Every round win or loss feels ten times more impactful, every kill ten times more glorious. Now add your friends to the mix, and you have the most fun esports experience possible. Even if you don’t get very far, you’ll never regret the time you spent competing in VR with your pals.

Ready to make the leap? Click on the Headsets & Accessories tab at the top!

VR Headsets & Accessories for Esports

Once you've made the decision to get involved, the first step is to get yourself a headset. If you already have one, you can safely skip this section and go right to the Games section of this guide.

Here's a TLDR for those of you who are new and just want to know what to buy:

Get a Quest 2, Elite strap and a battery pack. Pick up a Bowk stock if you want to increase the accuracy of your two-handed shots, and a Link cable if you want to play PCVR games while plugged in (you can use the free AirLink feature or Virtual Desktop if you don't want to plug in).

Buy a Valve Index if you want to splurge on a more expensive headset ($1,000), don't care about playing with a cable, and want improved tracking and comfort.

Want to build a gaming PC that can run VR games? This is a helpful guide.

Meta Quest 2

The all-around best VR esports headset as of right now is the Meta Quest 2.

A Meta Quest 2 headset and controllers

The reasons for this are pretty straightforward: it has high per-eye resolution, it can play games in both standalone and PCVR modes, it's highly customizable and it's cheap compared to every other consumer-grade option.

Quest 2s are the most versatile headsets available, as you can get into VR right away and dip your toe into the water without investing far more in a PCVR setup. If you want to go deeper, you can build your PC and then use the Quest 2 with your new hardware as well via AirLink, Link or Virtual Desktop.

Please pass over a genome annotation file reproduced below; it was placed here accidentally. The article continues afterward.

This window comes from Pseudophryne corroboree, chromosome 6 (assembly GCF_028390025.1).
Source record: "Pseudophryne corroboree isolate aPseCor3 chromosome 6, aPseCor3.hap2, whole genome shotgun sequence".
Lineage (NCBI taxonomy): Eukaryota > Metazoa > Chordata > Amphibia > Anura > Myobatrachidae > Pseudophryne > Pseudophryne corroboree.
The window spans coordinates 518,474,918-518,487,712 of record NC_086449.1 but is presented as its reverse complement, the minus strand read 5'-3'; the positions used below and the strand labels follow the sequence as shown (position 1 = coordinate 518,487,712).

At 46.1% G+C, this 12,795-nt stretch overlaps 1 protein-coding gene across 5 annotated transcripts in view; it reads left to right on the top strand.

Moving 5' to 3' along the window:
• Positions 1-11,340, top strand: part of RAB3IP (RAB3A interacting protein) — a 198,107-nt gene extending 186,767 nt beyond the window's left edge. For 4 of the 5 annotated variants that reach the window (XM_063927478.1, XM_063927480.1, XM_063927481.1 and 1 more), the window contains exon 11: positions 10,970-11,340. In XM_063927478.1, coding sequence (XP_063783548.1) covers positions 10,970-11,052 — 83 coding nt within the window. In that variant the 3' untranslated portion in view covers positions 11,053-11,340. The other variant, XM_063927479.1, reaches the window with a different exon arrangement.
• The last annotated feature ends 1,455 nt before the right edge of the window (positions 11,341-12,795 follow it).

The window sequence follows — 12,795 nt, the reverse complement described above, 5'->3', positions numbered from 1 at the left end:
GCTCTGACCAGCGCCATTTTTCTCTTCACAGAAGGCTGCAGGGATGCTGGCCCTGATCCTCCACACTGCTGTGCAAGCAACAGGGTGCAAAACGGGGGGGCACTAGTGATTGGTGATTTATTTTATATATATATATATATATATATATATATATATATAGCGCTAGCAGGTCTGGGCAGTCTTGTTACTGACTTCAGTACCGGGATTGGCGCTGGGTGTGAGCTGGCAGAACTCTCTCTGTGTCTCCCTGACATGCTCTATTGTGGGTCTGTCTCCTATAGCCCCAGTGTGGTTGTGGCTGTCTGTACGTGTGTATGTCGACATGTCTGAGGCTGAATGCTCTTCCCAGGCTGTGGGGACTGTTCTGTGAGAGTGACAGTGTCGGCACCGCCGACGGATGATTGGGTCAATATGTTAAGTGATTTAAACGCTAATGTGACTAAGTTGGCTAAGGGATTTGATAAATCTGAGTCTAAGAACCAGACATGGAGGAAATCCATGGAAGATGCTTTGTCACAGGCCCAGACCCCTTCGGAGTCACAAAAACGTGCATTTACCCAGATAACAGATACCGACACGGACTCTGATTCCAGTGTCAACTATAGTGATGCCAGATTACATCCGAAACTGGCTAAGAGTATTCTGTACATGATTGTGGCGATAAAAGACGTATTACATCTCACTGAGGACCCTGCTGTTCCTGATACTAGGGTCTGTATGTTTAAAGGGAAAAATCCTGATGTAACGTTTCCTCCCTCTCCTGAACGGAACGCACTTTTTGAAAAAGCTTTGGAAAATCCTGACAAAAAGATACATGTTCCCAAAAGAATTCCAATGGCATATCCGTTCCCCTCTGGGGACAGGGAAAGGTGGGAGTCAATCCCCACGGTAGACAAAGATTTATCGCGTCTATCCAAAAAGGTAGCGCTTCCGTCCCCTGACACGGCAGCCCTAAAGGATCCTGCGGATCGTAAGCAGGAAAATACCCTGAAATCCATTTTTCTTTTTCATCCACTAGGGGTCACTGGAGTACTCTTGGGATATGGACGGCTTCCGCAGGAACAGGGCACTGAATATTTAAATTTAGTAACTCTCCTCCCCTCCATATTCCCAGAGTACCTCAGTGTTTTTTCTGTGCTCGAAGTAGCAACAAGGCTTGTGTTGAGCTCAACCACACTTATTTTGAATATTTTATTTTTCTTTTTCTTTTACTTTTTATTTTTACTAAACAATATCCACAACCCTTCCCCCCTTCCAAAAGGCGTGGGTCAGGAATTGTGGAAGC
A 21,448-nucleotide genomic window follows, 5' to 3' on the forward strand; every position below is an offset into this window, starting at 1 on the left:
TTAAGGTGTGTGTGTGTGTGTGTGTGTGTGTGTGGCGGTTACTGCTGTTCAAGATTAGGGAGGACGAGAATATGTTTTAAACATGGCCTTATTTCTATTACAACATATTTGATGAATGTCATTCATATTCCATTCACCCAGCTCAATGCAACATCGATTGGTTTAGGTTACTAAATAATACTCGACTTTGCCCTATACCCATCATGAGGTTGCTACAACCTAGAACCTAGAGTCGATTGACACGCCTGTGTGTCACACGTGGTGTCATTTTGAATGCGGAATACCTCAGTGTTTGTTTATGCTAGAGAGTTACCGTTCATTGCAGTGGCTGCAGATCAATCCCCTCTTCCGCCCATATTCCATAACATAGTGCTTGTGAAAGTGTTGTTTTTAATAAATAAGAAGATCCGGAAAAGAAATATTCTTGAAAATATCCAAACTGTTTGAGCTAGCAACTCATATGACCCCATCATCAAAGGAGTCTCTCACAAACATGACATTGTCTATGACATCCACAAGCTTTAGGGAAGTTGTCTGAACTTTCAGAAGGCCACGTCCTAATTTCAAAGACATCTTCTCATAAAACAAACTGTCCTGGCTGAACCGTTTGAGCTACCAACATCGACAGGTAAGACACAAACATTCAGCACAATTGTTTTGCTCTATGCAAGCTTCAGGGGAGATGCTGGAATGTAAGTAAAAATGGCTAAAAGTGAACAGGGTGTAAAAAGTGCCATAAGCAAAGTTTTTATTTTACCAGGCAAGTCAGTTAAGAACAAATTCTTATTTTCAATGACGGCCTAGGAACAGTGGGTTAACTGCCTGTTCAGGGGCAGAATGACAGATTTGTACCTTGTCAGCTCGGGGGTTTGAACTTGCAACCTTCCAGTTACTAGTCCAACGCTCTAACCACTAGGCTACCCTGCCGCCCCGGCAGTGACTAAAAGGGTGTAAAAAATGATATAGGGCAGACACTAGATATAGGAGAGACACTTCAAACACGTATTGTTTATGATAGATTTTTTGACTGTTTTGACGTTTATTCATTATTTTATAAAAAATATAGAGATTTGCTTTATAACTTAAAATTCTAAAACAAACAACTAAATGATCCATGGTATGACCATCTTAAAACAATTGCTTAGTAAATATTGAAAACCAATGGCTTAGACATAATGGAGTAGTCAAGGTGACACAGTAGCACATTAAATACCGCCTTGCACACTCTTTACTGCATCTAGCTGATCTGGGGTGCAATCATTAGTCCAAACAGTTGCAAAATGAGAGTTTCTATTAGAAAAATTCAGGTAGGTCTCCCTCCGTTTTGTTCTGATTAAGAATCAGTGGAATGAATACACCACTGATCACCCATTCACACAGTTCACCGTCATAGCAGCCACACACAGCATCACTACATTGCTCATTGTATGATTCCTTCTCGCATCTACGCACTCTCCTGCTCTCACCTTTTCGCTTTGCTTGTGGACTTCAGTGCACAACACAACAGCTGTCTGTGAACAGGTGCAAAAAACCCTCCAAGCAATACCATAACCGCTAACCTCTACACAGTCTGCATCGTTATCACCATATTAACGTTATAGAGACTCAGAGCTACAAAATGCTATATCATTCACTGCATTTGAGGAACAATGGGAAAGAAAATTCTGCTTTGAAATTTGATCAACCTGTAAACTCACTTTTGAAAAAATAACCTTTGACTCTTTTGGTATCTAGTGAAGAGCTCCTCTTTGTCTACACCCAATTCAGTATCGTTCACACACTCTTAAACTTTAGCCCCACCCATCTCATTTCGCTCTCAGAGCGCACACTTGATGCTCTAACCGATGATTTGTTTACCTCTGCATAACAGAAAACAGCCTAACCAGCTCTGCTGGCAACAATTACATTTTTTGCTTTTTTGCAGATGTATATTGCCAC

The primary downside to the Quest 2 is the tracking system it uses, which is known as "inside-out tracking." If you look at the picture above, you'll the black dots on the edges of the headset. These are cameras that track your position in space, along with the position of your controllers.

Historically, VR headsets used external tracking, where external sensors were placed around the room to make the same calculations. It's more expensive and requires some setup, but external tracking tends to offer superior tracking.

What most people don't like about external tracking headsets is the fact that they have to be plugged in to a PC. Not only does that require a PC in the first place, but it also means you have to deal with wires. Once you've played wirelessly, it's very hard to give up since it is the most free feeling you can get in VR.

Inside-out tracking works and many high-level VR esports players use Quest 2s, but if you want absolute precision then external tracking is slightly better. In my opinion, this is not enough of a reason to invest in a different headset unless you're in a financial position that allows for the extra expense, but your mileage may vary.

Quest 2 Accessories

Elite Strap

If you buy a Quest 2, do yourself a favor and buy a new headstrap. The default strap is incredibly uncomfortable (my friend Chief Pineapple likes to say it feels like "a bikini for your head") and can detract from your playing experience.

The Elite strap is a good option, although some have reported that the plastic is prone to twisting and breaking. I've had mine for quite some time now and haven't had that issue. There are also a variety of third-party strap options, but since I've never tried any of them I can't endorse them here.

Battery Pack